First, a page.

04 March 2014

Ubud: Early Morning Walk

Ubud: Early Morning Walk cover image

At eight in the morning, it was bustling with people selling flowers, spices, fish, and sarongs

I woke up dazed, confused, and wondering where I was. The bed I slept in didn’t feel familiar. Sunlight seeped through a tiny gap in the window, while birds and roosters spoke in varied tones outside my room. 7:30 am the clock displayed. I fumbled out of my room and into the porch where the caretakers greeted me with a smile.

‘You like vanilla pancake?’ the woman asked me. My instinct told me to say yes, so I nodded before my brain could process the brief conversation. Did she mean pancakes with vanilla ice cream? I don’t mind that.

As I was about to take a seat, a small bark emerged from nowhere. I looked down and saw a hyperactive pup running around my feet. It was so eager for attention that I couldn’t take a sharp photo of it.

Breakfast was a surprise. Vanilla pancake turned out to be a green crepe-like wrap of goodness. It tasted great—like glutinous rice and not-too-sweet but flavourful. Wrapped inside was a sliced banana that gave the vanilla pancake extra flavor.

After my meal, I went for a walk. There was a small temple right outside my room. I remember Boy, the taxi driver telling me that they prayed 3 times a day at home. And unlike other religion, had no need to visit the public temples unless there was a big festival.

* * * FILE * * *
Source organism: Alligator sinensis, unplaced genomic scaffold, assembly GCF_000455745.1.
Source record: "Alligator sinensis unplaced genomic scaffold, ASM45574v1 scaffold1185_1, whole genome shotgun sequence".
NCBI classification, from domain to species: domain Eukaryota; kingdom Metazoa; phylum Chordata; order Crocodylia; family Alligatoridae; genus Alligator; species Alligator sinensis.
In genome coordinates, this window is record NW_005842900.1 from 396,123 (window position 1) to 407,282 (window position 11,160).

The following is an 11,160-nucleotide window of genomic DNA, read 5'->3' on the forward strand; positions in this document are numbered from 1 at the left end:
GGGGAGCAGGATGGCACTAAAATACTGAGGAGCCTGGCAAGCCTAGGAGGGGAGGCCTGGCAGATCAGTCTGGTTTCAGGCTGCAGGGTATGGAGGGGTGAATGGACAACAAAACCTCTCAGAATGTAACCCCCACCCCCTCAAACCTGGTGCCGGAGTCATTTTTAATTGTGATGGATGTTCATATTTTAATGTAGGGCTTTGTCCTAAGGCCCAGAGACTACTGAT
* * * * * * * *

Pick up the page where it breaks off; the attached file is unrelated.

Around the neighborhood, I found shops that sold strange-looking knick-knacks. The art scene was also bustling with local artists displaying their paintings and sculptures.

These square-shaped offerings placed on the floor seemed to be a constant sight. Boy had one in his taxi. He says it’s for good luck and prayers.

Taking a right turn, I found myself walking towards Ubud market. At eight in the morning, it was packed with people selling flowers, spices, fish, and sarongs. I followed a bunch of tourists who had a local guide sharing stories about the market. I can’t remember much of what was said, but it proved to be a great way to avoid being noticed as I took photographs of vendors.

Women are required to wear proper attire before entering a temple. One of the requirements is a sarong. Boy mentioned that good quality sarongs cost about 240,000 IDR ($20.60), but some sellers charge that amount even with lesser quality materials. Since I couldn’t tell the difference, I bought the cheapest I could find.

This woman demonstrated different ways I could wear the sarong complete with compliments to seal the deal. Then it was on. ‘50,000 IDR,’ she said. I haggled but only brought it down to 40,000 IDR ($3.50). Not a lot, but who cares. It sounded like a good deal, anyway.

Melody

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